Retroperitoneal synovial sarcoma usually appears as a nonspecific soft tissue mass that does not have specific imaging features and distinct clinical presentation for differentiation from other mesenchymal tumors. It usually has vague and nonspecific symptoms like abdominal pain, discomfort and tenderness with related pressure on adjacent structures.3,5 Therefore, most of the reported cases of retroperitoneal synovial sarcoma, up to now, have focused on its rarity, radiologic characteristics, pathological confirmative process, and their results. Recent studies have been focused on radiographic studies including computed tomography and magnetic resonance imaging, which can allow proper identification of the primary anatomic location of the tumor; they can also help in differentiating it from a tumor originating from retroperitoneal structure.6-8 However, these studies provide only suggestion about preoperative diagnosis of synovial sarcoma. Eventually, most of the retroperitoneal synovial sarcomas are diagnosed on the basis of pathological characteristics of the specimen obtained by needle or surgical resection.5 The present case also shows similar radiologic findings and diagnostic processes to the previously reported cases. Initially, we suspected the lesion to be a kind of sarcoma or lymphoma or other retroperitoneal tumors. The retroperitoneal synovial sarcoma could be diagnosed only after confirming the pathological findings of the needle biopsied specimen. However, our patient had unique and distinct clinical presentation with obstructive jaundice. With ERCP, the cause of obstructive jaundice was revealed to be the presence of intrabiliary blood clots with bile duct dilatation, which might be caused by bile duct injury from a tumor's invasion. Also, bile duct compression due to the presence of a bulk tumor might have also affected the presentation. After removal of the intrabiliary blood clots and biliary stenting, improvement in the severity of obstructive jaundice was observed. Unfortunately, the patient refused further treatment and finally died due to progression of the disease.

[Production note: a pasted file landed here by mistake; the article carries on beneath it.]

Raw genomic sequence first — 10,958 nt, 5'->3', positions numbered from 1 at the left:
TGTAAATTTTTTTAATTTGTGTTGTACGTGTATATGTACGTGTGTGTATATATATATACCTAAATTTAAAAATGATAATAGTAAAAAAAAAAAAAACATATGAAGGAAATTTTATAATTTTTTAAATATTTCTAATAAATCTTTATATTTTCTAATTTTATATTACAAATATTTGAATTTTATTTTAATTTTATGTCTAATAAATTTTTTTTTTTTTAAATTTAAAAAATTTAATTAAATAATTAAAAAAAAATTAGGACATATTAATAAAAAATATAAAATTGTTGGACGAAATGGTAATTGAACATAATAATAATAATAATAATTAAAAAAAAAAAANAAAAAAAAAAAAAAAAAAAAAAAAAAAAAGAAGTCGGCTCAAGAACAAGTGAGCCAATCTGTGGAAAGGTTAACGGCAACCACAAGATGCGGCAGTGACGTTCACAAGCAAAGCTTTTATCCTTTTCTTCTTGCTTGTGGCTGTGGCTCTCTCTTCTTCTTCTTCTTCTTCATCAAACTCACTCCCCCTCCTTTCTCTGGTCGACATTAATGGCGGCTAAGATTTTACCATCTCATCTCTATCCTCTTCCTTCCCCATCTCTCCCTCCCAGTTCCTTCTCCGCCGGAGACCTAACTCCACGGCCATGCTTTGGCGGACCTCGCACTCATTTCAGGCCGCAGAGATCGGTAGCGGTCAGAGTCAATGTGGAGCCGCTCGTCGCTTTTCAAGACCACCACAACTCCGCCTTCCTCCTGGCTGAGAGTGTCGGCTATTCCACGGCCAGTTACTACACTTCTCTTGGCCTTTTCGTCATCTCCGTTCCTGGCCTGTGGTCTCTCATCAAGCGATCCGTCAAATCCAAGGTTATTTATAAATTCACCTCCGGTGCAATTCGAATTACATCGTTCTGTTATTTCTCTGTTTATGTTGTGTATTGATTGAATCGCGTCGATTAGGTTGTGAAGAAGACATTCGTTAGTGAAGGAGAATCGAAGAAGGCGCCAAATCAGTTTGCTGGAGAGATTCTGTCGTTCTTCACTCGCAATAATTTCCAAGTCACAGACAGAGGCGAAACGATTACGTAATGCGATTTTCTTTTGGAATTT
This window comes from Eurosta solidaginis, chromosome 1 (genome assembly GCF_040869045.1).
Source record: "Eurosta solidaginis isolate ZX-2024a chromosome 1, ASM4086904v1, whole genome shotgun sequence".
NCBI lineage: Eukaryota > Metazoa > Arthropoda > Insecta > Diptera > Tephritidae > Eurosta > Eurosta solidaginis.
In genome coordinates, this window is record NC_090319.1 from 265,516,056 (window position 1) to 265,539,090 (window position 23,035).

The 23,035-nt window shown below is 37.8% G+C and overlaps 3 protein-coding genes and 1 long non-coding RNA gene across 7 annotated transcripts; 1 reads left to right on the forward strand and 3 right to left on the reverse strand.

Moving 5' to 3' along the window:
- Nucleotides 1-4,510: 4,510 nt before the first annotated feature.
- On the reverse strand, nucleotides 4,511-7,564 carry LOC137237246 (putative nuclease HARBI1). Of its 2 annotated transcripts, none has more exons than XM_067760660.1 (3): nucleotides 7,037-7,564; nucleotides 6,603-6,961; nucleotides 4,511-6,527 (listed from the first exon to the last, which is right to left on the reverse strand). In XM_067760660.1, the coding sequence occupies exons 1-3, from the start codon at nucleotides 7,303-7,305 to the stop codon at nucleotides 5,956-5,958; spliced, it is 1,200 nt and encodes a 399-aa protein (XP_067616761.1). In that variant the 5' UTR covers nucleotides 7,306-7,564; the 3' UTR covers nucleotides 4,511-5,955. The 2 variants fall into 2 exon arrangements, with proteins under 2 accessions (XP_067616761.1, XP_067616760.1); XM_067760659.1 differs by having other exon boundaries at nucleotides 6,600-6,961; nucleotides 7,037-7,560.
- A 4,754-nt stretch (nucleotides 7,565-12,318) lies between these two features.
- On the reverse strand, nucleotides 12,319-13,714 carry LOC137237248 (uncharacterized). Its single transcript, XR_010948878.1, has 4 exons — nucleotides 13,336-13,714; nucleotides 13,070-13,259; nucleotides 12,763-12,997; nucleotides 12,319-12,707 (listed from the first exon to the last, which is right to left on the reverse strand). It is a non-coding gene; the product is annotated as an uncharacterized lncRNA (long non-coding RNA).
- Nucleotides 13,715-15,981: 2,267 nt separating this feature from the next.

The authors have no financial conflicts of interest.


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Fig. 1
(A) Axial image of abdomen computed tomography scan revealing the presence of a huge retroperitoneal mass (14×8.5 cm) with direct liver invasion (arrowheads) and compressed inferior vena cava (arrow). (B) Coronal image also reveals encircling of the extrahepatic bile duct by the tumor (arrows).
Fig. 2
Magnetic resonance cholangiopancreatography shows the presence of a filling defect (arrow) at the hilar and common hepatic duct level of the bile duct.
Fig. 3
Endoscopic retrograde cholangiopancreatography shows a tubular filling defect (arrow); we could verify that the filling defect was movable during the intrabiliary injection of the contrast media. Some fresh blood was discharged from the papillary orifice when contrast media was injected into the bile duct (arrow in the inset).
Fig. 4
Microscopic finding of the biopsied specimen reveals the presence of a tumor composed of infiltrating large epithelioid cells with marked nuclear pleomorphism and abundant eosinophilic cytoplasm (H&E stain, ×50). Immunostaining for CD99 shows positive reaction (inset).